IT Brief NZ - Network segmentation gateways to the centre

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Network segmentation gateways to the centre

'Super firewalls' or network segmentation gateways, have the potential to deliver on the power of the cloud, says Fortinet's Jack Chan.

Data centres come in all sizes. From very large, commercial data centres with arrays of servers and disparate data sets, to mid-sized organisations offering cloud-based storage-as-a-service, down to smaller businesses trying to consolidate data holdings into a single entity, virtual or physical.The common denominator is that they need to provide more secure pathways, faster throughput and streamlined management. Vendors are addressing these and other challenges with more powerful security solutions with a new breed of ‘super firewalls’ called network segmentation gateways.Network segmentation gateways (SGs) combine functions that have been traditionally dispersed around a constellation of individual security appliances. SGs, as opposed to perimeter gateways, are designed to sit at the centre of a ‘Zero Trust’ network rather that at the edge. As a result, the SG is closer to the data and secures ‘microperimeters’ which in turn supports mobile technology and cloud-based services.Zero trust networksIn a zero trust network, ‘trust’ has been rendered obsolete. There is no distinction between trusted and untrusted interfaces, networks or users. All nodes, pipelines and devices have security built into them by default. SGs take advantage of virtualised infrastructure and software defined networks to add another layer of security.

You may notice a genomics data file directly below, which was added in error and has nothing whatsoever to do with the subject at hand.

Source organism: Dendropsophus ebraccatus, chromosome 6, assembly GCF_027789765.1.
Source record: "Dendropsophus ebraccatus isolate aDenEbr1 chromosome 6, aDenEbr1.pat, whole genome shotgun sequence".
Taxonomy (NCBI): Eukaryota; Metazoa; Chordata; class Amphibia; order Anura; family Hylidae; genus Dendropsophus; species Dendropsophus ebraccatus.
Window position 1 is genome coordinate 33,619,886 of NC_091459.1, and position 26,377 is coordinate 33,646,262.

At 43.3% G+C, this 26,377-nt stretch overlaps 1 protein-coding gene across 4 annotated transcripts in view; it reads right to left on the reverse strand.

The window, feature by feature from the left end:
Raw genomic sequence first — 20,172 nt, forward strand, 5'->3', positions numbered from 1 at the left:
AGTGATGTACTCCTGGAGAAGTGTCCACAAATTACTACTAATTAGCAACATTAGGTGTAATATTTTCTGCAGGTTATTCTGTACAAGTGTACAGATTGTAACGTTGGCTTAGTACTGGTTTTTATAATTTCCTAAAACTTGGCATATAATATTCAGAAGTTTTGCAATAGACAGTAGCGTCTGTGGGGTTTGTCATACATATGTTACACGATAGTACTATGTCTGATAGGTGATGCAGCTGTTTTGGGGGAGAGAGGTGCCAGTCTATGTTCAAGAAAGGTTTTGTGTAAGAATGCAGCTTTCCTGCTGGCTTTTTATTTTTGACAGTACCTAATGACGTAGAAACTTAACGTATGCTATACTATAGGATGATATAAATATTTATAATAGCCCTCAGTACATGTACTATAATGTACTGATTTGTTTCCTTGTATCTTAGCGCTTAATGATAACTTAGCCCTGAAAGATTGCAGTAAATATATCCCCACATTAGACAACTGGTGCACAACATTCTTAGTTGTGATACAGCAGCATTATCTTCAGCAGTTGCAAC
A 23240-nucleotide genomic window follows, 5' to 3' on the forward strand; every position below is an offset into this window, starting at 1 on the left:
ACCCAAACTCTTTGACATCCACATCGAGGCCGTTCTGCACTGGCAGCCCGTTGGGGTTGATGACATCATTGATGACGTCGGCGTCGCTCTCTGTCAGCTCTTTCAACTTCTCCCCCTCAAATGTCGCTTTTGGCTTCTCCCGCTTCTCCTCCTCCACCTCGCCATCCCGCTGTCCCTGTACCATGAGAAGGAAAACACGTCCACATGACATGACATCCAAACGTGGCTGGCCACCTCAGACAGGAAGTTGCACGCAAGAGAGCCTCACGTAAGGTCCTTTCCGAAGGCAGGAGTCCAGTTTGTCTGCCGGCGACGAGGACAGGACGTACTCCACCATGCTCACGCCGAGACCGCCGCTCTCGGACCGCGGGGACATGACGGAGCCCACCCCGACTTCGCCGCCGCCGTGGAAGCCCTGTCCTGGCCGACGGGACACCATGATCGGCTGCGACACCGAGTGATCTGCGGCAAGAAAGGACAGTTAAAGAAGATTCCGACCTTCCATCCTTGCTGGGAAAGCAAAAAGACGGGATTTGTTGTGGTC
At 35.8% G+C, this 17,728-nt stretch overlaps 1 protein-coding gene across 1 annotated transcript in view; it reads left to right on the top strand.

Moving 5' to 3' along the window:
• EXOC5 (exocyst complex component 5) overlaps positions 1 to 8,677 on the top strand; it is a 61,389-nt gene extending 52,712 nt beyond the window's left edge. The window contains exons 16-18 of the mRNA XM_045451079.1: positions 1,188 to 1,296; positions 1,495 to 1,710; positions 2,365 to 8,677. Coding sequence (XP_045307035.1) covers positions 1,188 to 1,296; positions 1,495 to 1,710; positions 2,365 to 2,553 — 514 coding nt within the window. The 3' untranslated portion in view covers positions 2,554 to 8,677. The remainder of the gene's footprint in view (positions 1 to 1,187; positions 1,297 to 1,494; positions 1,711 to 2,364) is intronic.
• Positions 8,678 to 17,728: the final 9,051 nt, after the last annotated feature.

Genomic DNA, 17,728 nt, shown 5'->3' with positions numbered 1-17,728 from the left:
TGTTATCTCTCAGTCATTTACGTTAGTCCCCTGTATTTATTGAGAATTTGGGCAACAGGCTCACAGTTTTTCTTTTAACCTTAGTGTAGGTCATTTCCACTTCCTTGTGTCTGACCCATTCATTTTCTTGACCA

In essence, a SG segments transactions into individual packets and then classifies the packet as per data type and potential toxicity. Because each packet is only inspected once - similar to load-balancing but adding a security layer - throughput can be significantly increased without any degradation in security. With the advent of 10GB and faster fibre switches, this boost in performance is critical if data centres want to provide real-time access to massive data sets and cloud-based processing.

Complementing the SGs in zero trusted networks, businesses should also develop a DDoS strategy for the data centres, as this is often the least considered requirement until they realise it is needed.

Consolidated management

The other factor that defines SG networks is a single management fabric. While software defined networks (SDNs) streamlined the management process to a certain extent, they didn’t provide additional capacity. SDNs simply optimised the available resources. SG networks build on the smarter management capabilities inherent in SDN but boost performance as well, by combining disparate security functions into a single, pervasive security layer that is an integral part of the network, not a separate component.

This is a fast moving market and vendors are upgrading their security solutions to take advantage of these new services. Data centre operators have to keep up with the technology and solutions. As more and more processing and storage tasks are handled in the cloud - ie at the data centre - customers are demanding real-time access and response. Network segmentation gateways are one technology that has
the potential to deliver on the promise of the cloud.

Jack Chan is senior system engineer for Fortinet, which provides high performance network security. 


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